Cuomo was told he needed to rebuild his ventilator stockpile, and that it would cost a bunch of money. Instead of doing that, he blew even more money on that solar boondoggle in upstate New York that only enriched his cronies. Obama was told to restock the N95 mask stockpile that was depleted after they used it up for the H1N1 pandemic that he didn’t even bother to declare (note the difference in coverage on that deal, which killed a bunch more people than this one has, so far…), and that didn’t happen. I haven’t heard what happened with Trump and that issue, but I wager it was like 9/11 and Bush–So much BS left undone and imprudently allowed to slide that it would have been a full time job just to try to figure out what hadn’t been done. And, with an uncooperative Federal bureaucracy? LOL…

    A huge component of why we’re so screwed up has to do with that bureaucracy: Dr. Fauci, for example? A Hillary supporter. No telling what else is hiding in the politicized permanent fourth branch of government we’ve allowed to grow up, but it needs to be dealt with. Some of these people are actively sabotaging the country, out of pure political spite.

    I almost think we need to sh*tcan the supposed “civil service reforms” from the 19th Century and go back to good old patronage. At least, that way, you knew you had biased crooks in position throughout the Federal government. And, given that we can’t imbue the bastards we put into those jobs with saint-like qualities, maybe the answer is to politicize the whole thing and downsize it to where we can manage to deal with changing them out every election cycle.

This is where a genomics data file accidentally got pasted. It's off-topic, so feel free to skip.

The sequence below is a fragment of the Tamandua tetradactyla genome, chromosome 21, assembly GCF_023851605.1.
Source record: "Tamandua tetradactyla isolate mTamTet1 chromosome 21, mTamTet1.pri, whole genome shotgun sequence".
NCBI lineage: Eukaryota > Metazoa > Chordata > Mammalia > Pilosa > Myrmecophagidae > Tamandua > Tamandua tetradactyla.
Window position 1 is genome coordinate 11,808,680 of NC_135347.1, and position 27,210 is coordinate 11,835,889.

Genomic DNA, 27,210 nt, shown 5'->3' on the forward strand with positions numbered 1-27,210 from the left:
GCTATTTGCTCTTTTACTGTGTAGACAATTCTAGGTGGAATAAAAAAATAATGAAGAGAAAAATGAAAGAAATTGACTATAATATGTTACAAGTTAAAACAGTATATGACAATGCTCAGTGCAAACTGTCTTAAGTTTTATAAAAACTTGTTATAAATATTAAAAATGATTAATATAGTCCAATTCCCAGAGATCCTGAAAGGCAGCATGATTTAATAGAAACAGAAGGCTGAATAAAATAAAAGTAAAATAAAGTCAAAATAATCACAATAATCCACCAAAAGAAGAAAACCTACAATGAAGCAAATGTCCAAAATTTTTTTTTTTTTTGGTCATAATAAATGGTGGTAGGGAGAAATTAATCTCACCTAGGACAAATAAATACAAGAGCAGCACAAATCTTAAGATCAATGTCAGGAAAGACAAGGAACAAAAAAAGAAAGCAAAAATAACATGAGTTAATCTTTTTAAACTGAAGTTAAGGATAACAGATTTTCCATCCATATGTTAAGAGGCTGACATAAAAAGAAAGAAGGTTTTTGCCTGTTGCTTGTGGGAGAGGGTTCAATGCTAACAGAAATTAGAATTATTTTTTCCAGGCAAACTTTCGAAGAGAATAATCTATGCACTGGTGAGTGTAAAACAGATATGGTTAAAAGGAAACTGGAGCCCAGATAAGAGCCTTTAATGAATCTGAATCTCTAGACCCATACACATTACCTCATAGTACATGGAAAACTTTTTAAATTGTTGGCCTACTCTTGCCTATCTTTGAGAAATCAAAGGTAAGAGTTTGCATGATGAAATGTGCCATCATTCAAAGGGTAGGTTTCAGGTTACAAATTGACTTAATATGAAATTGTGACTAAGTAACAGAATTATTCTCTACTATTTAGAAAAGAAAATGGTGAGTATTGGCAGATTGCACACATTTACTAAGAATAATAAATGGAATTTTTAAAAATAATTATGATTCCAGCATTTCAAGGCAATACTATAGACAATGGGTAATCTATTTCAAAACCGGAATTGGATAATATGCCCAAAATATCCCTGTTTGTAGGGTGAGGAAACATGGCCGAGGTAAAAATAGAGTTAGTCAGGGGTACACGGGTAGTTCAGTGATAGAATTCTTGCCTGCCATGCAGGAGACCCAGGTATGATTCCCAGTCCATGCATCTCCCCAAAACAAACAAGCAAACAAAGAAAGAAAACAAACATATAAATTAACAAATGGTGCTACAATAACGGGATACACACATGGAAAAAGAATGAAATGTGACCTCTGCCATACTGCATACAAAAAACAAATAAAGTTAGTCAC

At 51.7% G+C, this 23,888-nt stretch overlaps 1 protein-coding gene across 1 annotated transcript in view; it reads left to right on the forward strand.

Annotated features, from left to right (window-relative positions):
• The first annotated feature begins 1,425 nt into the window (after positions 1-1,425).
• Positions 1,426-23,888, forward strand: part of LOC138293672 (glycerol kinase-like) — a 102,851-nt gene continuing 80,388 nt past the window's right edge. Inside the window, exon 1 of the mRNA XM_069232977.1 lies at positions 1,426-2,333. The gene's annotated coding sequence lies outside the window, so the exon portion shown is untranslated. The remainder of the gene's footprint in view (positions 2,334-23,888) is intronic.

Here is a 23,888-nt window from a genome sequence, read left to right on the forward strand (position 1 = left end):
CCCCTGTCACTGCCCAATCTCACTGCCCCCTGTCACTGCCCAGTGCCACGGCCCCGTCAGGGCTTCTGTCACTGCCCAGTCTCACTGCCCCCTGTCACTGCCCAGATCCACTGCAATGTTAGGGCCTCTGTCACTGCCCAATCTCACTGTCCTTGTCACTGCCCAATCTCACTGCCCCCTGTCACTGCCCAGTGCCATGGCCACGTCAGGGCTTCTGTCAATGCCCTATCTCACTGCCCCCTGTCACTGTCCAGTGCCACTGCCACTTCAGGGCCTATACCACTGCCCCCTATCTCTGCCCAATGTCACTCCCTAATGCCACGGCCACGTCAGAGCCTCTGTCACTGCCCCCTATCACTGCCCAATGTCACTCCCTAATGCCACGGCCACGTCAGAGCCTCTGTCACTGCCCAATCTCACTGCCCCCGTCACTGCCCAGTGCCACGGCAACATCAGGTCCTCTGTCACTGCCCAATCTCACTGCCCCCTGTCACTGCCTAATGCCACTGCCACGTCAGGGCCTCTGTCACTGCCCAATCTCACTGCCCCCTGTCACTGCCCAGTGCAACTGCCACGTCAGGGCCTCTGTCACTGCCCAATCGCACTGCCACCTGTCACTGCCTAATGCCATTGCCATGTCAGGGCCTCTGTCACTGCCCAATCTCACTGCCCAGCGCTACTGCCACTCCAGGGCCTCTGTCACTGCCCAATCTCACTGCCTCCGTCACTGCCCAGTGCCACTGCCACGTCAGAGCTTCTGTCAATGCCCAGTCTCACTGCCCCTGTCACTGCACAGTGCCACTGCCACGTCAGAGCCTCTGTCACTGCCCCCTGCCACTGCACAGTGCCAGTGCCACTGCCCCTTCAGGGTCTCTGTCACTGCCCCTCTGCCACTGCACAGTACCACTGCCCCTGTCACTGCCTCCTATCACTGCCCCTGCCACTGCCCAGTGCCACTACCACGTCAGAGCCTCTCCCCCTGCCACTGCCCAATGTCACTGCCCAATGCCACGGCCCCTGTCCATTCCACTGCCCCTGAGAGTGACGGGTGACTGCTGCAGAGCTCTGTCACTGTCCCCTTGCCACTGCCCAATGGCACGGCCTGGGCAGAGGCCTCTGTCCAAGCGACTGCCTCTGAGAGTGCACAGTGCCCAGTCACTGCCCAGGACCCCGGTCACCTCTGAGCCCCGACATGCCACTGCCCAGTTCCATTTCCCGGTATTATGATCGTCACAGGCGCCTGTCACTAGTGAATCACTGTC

The bureaucrats have literally become a fourth, damn near dominant, branch of government. That has to change, or we’re all going to turned into their serfs.

  8. Bruce says:

    Here’s a guy making and selling masks:

    Rob Zuazua
    How can we get Americans to start wearing masks in public? I feel like most Americans have heard so much mixed messaging on masks and there is stigma attached.

    I made https://teammasks.org to connect volunteer mask makers with those who need masks, but no one orders.

    Kirk is right; it’s really easy to screw up protective gear. I’d like to see a mask integrated with a hooded sweatshirt, something something tubes bronchioling for small filtered air intakes behind your back, in your armpits, around your wrists, using teeny check valves so your normal motions power air toward your face. Loose enough that you can pick your nose through the mask (telling people ‘don’t touch your face’ my ass). Washable. disposable

  9. Harry Jones says:

    I was raised by an emotionally defective parent to fear everything except the actual worst dangers. I had to unlearn all that and I will never, ever go back.

    I have a healthy respect for black swans, which by definition can’t be planned for. I have little faith in plans, especially those driven by fear.

    So I’m not going to wear a surgical mask the rest of my life. It’s not a good look. It’s a purely passive defense, and that’s never a good look. It signals weakness and fear.